Cartilage repair can improve life, ease burden on health services

Jan 22, 2010

Osteoarthritis (OA) is one of the ten most disabling diseases in the developed world and is set to become more of a financial burden on health services as average life expectancy increases.

OA is the most common form of arthritis, affecting nearly 27 million Americans or 12.1% of the adult population of the United States, according to Laurence et al.¹ A 2001 study showed that the disease costs US about $89.1 billion,2 and indirect costs relating to wages and productivity losses and unplanned home care averaged $4603 per person.3

In a review for F1000 Medicine Reports, Yves Henrotin and Jean-Emile Dubuc examine the range of therapies currently on offer for repairing cartilaginous tissue. They also consider how recent technological developments could affect the treatment of OA in elderly populations.

The most promising therapeutic technique is Autologous Chondrocyte Implantation (ACI), which involves non-invasively removing a small sample of cartilage from a healthy site, isolating and culturing cells, then re-implanting them into the damaged area.

A recent enhancement to this method is matrix-assisted ACI (MACI) - where the cultured cells are fixed within a biomaterial before being implanted to promote a smooth integration with the existing tissues. ACI and MACI have previously been reserved for younger patients who are not severely obese (i.e. with a BMI below 35), whose cartilage defect is relatively small and where other therapies have already been tried.

Professor Henrotin said: "The huge financial burden emphasizes the acute need for new and more effective treatments for articular cartilage defects, especially since there are few disease modifying drugs or treatments for OA."

Given the encouraging results of the trials cited in this review, Henrotin says MACI/ACI therapies could be used to delay or prevent the need for total joint replacement in OA patients. However, it remains to be seen whether these techniques are superior in terms of risk and cost-effectiveness when compared with current alternatives.

While the implantation procedure needs to be simplified, and specific clinical studies on elderly patients are needed, Henrotin is optimistic about improvements currently being researched, and considers that the use of MACI/ACI "constitutes a real opportunity for such patients in the next decade."

Explore further: Researchers discover target for treating dengue fever

More information: References

1. Lawrence RC, Felson DT, Helmick CG, et al. Estimates of the prevalence of arthritis and other rheumatic conditions in the United States. Part II. Arthritis Rheum. 2008;58(1):26-35.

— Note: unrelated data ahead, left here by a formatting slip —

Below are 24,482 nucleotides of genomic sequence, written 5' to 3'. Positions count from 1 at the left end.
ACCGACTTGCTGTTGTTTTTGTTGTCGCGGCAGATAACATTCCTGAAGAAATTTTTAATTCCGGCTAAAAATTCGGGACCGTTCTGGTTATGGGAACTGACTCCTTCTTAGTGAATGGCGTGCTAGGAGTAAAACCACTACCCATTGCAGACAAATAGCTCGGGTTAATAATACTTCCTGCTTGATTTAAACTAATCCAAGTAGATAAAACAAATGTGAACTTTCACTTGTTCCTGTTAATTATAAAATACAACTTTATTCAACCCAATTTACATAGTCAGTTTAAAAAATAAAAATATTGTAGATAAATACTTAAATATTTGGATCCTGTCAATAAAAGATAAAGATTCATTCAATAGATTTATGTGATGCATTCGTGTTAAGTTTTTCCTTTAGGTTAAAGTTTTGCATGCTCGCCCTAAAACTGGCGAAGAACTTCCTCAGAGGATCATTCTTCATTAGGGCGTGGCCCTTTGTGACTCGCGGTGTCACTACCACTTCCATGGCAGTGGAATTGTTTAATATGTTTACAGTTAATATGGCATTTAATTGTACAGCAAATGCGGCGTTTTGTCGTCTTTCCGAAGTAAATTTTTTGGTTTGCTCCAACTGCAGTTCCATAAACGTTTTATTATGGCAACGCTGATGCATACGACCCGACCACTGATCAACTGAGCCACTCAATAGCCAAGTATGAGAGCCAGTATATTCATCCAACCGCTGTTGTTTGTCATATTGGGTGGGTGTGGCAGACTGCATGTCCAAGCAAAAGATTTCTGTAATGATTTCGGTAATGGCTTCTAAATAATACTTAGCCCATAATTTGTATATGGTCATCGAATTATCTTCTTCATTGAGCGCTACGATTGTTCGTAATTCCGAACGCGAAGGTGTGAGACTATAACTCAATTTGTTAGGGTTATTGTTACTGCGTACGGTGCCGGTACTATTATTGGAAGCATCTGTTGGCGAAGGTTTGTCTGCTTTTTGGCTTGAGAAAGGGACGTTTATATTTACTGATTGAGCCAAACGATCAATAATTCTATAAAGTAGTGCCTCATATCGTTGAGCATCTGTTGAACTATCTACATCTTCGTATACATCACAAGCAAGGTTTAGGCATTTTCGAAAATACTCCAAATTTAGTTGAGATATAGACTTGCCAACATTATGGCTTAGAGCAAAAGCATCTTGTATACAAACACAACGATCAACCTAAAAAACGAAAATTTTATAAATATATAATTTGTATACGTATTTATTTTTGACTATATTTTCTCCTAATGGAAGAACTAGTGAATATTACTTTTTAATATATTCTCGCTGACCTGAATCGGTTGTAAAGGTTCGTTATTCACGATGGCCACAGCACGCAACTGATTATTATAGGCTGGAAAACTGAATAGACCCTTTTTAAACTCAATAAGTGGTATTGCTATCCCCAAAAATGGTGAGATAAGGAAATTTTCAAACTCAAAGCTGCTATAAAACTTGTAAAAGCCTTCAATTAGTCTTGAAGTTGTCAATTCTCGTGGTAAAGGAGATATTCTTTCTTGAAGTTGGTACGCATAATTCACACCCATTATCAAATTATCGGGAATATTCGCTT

2. Leigh JP, Seavey W, Leistikow B. Estimating the costs of job related arthritis. J Rheumatol. 2001;28(7):1647-1654.

3. White AG, Birnbaum HG, Janagap C, Buteau S, Schein J. Direct and indirect costs of pain therapy for osteoarthritis in an insured population in the United States. J Occup Environ Med. 2008;50(9):998-1005.

Provided by Faculty of 1000: Biology and Medicine

5 /5 (1 vote)
add to favorites email to friend print save as pdf

Related Stories

Emerging techniques put a new twist on ankle repair

Jul 01, 2009

People with ankle injuries who do not respond successfully to initial treatment may have a second chance at recovery, thanks to two new procedures developed to restore the injured area, according to a study ...

Diseased cartilage harbors unique migratory progenitor cells

Apr 02, 2009

A new study finds previously unidentified fibrocartilage-forming progenitor cells in degenerating, diseased human cartilage, but not in cartilage from healthy joints. The research, published by Cell Press in the April 3rd ...

New test to diagnose osteoarthritis early

Aug 20, 2008

A newly developed medical imaging technology may provide doctors with a long-awaited test for early diagnosis of osteoarthritis (OA), scientists from New York reported today at the 236th National Meeting of the American Chemical ...

Protein level may serve as predictor of severe osteoarthritis

Jul 30, 2009

Osteoarthritis (OA), the most common joint disorder throughout the world and a leading cause of disability, is characterized by pain, impaired joint mobility, reduction of muscular strength and loss of joint function. Unlike ...

Recommended for you

Researchers discover target for treating dengue fever

6 hours ago

Two recent papers by a University of Colorado School of Medicine researcher and colleagues may help scientists develop treatments or vaccines for Dengue fever, West Nile virus, Yellow fever, Japanese encephalitis and other ...

Tracking flu levels with Wikipedia

6 hours ago

Can monitoring Wikipedia hits show how many people have the flu? Researchers at Boston Children's Hospital, USA, have developed a method of estimating levels of influenza-like illness in the American population by analysing ...

User comments : 0

More news stories

Turning off depression in the brain

Scientists have traced vulnerability to depression-like behaviors in mice to out-of-balance electrical activity inside neurons of the brain's reward circuit and experimentally reversed it – but there's ...

Hackathon team's GoogolPlex gives Siri extra powers

(Phys.org) —Four freshmen at the University of Pennsylvania have taken Apple's personal assistant Siri to behave as a graduate-level executive assistant which, when asked, is capable of adjusting the temperature ...

Better thermal-imaging lens from waste sulfur

Sulfur left over from refining fossil fuels can be transformed into cheap, lightweight, plastic lenses for infrared devices, including night-vision goggles, a University of Arizona-led international team ...